The most effective way of allaying our natural fears and anxieties is to recognize that we are in G‑d’s hands and we can place our trust in Him regardless of the extent of the threat. 
Of course, we must also avail ourselves of the natural instruments that can protect us; but knowing that it is ultimately G‑d’s power that makes these natural instruments effective. This meditation is an especially effective therapy if one realizes that the external threats that have engendered the fear were placed there by G‑d as a test of our trust in Him. 
There is however a more sophisticated form of fear that appears to be impervious to the remedy that we have for the first form.
This is the fear that we experience when we realize that the enemy that threatens us was created by us. We have created the monster by our own sins and shortcomings. 
And this form of fear, Igra d’kallah maintains, is what the Torah addresses here. It was not the first natural sense of fear that G‑d was trying to treat. That fear has already been discussed in earlier sections of the Torah and the Jews who were poised to enter the Promised Land after forty years in the desert were well aware of. 
However, with this verse the Torah opens a new chapter in the world of fear and anxiety. It is the fear that is generated when a person reflects on how their own iniquity served as a catalyst that created so many enemies and monsters.
If G‑d were to have placed obstacles before us, we can reason, that there is no basis for concern, because the obstacle is a test that G‑d obviously knows we can pass. All we have to do is approach the obstacle as a challenge that was meant by the Divine Challenger to overcome by recognizing that G‑d is on our side and that the challenge and the means to overcome the challenge come form the same Divine source. The more we reflect on the source of the challenge, the more we realize that it is only a facade; the obstacle is not real.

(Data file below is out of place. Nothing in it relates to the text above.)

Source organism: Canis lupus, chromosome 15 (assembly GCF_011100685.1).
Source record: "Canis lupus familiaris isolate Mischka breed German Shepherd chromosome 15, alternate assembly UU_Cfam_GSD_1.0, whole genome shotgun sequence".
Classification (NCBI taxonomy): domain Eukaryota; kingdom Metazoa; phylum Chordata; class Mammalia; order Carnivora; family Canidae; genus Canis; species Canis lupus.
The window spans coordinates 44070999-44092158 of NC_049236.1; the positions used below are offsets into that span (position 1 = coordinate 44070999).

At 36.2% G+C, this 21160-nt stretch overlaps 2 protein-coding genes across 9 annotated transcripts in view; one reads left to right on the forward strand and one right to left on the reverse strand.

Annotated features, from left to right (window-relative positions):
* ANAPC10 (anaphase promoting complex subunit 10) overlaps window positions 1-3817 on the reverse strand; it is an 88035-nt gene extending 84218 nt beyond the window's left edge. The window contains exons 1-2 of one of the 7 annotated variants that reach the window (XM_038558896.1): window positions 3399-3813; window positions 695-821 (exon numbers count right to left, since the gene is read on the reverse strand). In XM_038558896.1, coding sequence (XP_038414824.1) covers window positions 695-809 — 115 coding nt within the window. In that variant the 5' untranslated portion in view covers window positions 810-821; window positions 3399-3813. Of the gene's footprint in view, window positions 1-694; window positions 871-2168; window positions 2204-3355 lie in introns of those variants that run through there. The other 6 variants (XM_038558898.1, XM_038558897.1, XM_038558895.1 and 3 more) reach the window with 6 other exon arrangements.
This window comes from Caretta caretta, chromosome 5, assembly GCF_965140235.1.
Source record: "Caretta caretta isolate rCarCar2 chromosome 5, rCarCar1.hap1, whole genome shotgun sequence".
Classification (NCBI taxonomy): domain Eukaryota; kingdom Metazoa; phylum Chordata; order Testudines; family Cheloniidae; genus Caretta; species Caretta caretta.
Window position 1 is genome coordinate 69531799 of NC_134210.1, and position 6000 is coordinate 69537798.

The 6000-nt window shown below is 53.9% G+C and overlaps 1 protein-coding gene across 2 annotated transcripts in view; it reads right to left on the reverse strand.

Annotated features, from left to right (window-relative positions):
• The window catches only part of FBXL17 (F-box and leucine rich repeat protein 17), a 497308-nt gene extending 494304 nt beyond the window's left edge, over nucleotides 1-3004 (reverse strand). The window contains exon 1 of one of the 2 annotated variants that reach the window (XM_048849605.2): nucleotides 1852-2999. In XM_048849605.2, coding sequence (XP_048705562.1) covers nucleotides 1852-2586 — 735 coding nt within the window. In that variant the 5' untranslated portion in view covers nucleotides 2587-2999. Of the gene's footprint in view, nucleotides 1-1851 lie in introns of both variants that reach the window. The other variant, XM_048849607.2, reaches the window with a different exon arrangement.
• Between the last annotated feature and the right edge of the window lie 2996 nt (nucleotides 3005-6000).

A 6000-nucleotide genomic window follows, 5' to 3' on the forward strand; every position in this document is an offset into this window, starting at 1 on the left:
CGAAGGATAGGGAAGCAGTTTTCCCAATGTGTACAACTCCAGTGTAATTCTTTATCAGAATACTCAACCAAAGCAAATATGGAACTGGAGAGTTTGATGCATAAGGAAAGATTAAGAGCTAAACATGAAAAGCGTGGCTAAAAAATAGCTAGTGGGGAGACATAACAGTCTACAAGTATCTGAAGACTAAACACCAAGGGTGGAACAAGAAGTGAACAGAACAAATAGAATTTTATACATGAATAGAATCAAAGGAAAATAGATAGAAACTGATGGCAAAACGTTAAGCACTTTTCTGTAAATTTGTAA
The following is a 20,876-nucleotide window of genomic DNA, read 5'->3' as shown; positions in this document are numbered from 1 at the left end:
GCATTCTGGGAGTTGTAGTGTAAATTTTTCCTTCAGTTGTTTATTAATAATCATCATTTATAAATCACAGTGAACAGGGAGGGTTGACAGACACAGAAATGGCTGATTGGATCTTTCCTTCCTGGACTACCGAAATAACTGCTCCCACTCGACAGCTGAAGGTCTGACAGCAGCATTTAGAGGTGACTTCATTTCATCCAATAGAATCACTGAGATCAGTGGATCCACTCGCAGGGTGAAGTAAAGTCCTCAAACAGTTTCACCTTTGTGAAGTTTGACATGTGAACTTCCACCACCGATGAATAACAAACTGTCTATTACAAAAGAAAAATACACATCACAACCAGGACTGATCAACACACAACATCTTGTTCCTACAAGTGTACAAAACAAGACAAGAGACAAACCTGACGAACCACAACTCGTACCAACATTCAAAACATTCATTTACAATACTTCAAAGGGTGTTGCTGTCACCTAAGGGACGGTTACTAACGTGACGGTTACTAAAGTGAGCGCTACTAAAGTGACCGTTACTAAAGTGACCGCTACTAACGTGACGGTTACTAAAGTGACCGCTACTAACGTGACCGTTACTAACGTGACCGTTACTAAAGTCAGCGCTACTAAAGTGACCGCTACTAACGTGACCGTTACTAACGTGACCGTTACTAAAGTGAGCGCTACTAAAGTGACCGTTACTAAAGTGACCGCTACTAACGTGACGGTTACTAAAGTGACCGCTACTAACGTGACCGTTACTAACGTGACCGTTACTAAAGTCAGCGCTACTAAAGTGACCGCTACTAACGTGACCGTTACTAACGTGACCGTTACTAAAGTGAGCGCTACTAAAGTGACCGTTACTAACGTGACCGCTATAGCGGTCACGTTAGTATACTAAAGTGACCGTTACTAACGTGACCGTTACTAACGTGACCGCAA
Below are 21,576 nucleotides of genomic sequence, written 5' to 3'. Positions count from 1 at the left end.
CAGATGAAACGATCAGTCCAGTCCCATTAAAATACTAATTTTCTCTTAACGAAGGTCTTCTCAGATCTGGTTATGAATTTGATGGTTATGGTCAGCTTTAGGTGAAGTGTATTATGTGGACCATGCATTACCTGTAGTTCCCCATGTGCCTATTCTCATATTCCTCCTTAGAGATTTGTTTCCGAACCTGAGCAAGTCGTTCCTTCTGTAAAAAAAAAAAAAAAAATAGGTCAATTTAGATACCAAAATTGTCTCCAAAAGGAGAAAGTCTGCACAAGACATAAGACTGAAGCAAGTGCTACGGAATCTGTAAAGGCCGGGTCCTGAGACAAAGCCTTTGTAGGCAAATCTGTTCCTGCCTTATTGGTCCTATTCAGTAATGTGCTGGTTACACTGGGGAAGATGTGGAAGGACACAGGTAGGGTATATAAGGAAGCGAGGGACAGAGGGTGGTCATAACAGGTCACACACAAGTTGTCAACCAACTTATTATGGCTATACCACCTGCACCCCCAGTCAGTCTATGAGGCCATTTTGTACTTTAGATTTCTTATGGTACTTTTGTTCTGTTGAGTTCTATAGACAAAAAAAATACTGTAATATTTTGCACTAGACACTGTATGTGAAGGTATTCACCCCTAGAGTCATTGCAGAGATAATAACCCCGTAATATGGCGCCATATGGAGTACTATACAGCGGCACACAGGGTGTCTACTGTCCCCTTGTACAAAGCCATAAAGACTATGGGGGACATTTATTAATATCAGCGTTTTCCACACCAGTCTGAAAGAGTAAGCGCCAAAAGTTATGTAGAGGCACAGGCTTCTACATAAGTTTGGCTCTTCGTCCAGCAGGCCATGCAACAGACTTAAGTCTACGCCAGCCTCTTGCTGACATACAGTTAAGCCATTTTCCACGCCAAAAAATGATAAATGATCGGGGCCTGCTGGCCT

When, however, we—and not G‑d—create the obstacle because we failed in our mission, we may take this as a sign that we have abandoned G‑d’s protective cover and that the formidable and foreboding challenge is an insurmountable one; not just a mirage and a test. How could we overcome an obstacle that we created because we “drove” G‑d out of our lives and dug our own grave? How can we rely on Him to get us out of the rut when it was not Him that got us into it?
This gnawing question and fear is what the Torah addresses here.
Let us now rephrase the Biblical text: